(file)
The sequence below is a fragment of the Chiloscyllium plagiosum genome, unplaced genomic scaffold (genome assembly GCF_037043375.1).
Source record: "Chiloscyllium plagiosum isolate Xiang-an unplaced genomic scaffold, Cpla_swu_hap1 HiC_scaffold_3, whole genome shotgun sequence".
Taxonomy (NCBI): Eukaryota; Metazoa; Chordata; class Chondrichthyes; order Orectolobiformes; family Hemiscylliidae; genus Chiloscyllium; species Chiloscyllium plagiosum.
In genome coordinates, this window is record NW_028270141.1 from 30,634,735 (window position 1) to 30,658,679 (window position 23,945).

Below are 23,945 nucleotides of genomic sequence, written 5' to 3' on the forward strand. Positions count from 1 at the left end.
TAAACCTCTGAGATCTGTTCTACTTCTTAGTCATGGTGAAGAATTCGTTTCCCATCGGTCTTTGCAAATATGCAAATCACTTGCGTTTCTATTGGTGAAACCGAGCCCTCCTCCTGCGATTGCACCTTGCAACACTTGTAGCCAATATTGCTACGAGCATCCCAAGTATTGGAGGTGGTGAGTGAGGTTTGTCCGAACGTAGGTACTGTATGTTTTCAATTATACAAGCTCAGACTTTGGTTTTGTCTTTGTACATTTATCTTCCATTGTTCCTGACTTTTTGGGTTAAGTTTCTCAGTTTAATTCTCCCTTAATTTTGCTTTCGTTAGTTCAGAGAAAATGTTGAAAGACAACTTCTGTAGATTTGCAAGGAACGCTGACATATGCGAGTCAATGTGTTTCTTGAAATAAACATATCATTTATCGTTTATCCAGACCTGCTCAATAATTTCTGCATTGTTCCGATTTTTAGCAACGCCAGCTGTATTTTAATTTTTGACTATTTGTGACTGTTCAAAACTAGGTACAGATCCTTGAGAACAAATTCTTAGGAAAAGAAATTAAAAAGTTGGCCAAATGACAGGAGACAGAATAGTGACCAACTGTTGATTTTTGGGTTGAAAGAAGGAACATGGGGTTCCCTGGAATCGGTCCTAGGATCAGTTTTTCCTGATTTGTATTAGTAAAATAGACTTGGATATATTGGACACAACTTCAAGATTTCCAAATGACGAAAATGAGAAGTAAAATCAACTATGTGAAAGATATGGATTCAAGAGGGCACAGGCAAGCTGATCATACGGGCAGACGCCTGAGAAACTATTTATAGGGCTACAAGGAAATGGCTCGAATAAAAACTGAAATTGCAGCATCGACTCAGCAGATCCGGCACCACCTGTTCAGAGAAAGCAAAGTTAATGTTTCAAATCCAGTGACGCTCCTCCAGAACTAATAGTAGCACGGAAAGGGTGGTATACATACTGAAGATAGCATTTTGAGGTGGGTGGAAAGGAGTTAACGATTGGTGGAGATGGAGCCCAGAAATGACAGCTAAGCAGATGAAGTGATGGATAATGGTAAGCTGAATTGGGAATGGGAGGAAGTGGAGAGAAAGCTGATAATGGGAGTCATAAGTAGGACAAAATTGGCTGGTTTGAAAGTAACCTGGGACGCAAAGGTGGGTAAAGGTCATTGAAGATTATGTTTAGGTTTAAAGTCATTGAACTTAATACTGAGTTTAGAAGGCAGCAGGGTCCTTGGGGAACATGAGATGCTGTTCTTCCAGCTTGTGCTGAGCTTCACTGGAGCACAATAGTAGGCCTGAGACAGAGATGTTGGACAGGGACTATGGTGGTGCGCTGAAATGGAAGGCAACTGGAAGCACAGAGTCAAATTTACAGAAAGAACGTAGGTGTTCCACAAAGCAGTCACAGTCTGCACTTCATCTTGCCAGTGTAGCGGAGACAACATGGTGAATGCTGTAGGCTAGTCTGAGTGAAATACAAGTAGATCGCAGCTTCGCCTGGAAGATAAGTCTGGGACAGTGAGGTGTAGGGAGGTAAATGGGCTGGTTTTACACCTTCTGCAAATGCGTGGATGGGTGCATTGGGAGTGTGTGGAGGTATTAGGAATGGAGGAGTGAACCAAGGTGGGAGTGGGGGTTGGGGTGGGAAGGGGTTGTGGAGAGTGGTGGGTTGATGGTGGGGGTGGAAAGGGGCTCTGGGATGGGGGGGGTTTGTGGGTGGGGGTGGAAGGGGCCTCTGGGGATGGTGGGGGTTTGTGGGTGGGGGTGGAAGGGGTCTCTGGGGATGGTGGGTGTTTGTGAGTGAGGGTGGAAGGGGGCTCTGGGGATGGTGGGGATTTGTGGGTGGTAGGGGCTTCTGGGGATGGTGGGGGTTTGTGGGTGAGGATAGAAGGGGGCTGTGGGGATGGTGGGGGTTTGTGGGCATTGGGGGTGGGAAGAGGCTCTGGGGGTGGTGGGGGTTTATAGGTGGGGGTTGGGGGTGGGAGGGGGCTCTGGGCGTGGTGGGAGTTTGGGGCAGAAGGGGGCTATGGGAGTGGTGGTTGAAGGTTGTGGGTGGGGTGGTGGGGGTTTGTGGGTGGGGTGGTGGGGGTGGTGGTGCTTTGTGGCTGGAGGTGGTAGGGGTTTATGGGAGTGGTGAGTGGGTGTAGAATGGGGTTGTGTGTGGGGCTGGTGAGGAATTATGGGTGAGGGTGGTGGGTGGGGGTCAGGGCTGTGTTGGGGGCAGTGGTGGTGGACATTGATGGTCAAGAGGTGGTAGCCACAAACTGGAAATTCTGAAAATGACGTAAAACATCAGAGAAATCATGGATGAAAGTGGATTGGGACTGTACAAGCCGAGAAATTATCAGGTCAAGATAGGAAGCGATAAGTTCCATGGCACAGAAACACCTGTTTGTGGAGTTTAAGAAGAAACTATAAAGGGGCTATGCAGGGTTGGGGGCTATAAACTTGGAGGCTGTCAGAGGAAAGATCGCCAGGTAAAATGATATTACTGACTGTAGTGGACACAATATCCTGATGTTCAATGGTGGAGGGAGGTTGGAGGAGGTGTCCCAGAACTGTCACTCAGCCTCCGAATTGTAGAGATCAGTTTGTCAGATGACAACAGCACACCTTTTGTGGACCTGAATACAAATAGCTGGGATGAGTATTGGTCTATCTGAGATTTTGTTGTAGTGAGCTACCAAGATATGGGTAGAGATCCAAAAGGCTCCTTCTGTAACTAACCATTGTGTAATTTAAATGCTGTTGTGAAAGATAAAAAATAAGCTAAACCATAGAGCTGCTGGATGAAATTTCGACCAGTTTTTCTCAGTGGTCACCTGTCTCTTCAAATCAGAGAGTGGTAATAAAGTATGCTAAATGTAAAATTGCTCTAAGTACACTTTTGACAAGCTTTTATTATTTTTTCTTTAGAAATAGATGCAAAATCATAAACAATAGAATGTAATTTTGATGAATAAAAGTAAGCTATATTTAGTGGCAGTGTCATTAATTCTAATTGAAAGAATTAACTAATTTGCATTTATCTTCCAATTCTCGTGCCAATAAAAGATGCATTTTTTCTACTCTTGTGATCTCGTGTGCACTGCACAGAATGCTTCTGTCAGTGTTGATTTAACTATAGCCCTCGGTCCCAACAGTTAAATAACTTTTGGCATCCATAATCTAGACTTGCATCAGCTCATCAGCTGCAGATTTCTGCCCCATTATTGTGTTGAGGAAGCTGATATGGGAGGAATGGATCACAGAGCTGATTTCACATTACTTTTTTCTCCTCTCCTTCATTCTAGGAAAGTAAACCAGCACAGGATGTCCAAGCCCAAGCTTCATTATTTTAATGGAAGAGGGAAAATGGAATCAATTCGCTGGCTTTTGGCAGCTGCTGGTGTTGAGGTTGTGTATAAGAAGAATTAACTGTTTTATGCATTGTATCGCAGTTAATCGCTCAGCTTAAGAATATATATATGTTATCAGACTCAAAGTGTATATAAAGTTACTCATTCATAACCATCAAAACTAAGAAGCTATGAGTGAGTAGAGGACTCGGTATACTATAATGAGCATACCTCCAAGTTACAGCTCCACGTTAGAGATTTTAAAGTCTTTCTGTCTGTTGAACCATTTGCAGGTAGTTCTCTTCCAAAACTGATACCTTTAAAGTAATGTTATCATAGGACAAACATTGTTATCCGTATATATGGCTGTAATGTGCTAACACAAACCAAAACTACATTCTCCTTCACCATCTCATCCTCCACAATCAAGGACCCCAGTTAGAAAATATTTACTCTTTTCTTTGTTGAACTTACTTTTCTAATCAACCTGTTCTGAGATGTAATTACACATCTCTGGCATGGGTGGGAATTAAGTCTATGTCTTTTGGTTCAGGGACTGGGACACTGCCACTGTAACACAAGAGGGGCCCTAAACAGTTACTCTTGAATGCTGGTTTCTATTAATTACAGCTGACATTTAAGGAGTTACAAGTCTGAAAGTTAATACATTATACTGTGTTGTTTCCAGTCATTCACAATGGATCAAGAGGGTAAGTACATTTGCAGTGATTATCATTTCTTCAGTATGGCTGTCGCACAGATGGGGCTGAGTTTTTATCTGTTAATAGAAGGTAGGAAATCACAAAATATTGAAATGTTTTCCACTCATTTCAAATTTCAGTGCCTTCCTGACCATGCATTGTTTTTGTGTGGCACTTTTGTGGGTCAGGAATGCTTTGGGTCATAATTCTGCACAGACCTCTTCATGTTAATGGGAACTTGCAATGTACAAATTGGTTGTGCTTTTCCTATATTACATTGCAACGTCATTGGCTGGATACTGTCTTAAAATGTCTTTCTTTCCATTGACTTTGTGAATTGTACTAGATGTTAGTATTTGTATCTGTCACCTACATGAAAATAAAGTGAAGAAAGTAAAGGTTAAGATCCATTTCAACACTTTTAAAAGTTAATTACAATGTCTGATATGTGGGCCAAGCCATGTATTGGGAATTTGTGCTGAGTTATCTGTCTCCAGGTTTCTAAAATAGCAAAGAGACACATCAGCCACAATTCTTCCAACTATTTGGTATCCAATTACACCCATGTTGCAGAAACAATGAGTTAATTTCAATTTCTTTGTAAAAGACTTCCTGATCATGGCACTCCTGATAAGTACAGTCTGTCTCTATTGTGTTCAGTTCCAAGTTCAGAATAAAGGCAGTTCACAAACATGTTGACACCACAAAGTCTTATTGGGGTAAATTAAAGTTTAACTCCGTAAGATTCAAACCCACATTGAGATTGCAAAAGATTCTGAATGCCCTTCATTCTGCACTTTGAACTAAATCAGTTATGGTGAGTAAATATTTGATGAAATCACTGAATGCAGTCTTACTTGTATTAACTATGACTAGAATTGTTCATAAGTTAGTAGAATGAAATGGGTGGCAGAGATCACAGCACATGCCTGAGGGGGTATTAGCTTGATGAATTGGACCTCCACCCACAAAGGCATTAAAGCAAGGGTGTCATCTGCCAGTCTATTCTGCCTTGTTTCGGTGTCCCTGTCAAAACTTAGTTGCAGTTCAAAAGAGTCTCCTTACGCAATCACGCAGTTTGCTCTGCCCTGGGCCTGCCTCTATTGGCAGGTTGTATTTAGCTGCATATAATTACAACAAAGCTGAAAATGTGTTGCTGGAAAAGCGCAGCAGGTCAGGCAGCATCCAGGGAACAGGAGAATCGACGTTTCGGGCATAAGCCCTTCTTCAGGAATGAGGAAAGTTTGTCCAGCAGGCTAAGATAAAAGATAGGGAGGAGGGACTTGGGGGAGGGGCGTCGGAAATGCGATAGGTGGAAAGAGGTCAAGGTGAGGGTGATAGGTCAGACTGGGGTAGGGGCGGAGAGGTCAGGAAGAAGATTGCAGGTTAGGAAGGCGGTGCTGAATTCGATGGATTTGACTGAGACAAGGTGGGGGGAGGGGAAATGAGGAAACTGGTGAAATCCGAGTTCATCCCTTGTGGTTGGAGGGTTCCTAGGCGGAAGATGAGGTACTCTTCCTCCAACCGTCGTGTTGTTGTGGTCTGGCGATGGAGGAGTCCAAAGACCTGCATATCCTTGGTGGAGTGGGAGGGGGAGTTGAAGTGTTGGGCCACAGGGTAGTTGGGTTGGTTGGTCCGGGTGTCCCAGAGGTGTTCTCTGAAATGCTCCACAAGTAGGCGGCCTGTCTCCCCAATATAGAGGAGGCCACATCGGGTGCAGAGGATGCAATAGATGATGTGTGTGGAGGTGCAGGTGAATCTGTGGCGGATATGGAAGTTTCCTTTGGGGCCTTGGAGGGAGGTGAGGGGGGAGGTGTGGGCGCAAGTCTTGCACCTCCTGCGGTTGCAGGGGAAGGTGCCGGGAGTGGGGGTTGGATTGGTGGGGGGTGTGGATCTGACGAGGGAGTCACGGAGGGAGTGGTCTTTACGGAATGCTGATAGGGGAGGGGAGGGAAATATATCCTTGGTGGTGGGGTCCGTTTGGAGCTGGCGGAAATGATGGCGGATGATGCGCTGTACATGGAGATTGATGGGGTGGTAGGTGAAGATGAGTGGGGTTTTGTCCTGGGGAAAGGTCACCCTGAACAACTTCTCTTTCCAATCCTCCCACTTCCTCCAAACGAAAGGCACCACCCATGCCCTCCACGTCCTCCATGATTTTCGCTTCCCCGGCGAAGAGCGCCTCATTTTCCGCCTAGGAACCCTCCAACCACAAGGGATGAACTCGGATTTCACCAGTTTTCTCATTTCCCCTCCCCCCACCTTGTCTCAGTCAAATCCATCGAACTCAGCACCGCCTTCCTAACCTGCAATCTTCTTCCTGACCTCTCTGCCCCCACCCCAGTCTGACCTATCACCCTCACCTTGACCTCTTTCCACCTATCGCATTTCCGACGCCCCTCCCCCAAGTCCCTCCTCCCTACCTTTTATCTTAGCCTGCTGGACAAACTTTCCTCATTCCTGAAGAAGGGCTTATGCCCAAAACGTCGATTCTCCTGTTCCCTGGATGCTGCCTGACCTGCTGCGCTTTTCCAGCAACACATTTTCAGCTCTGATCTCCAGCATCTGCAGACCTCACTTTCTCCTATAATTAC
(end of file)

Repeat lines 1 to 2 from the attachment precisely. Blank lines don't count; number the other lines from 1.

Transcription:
The sequence below is a fragment of the Chiloscyllium plagiosum genome, unplaced genomic scaffold (genome assembly GCF_037043375.1).
Source record: "Chiloscyllium plagiosum isolate Xiang-an unplaced genomic scaffold, Cpla_swu_hap1 HiC_scaffold_3, whole genome shotgun sequence".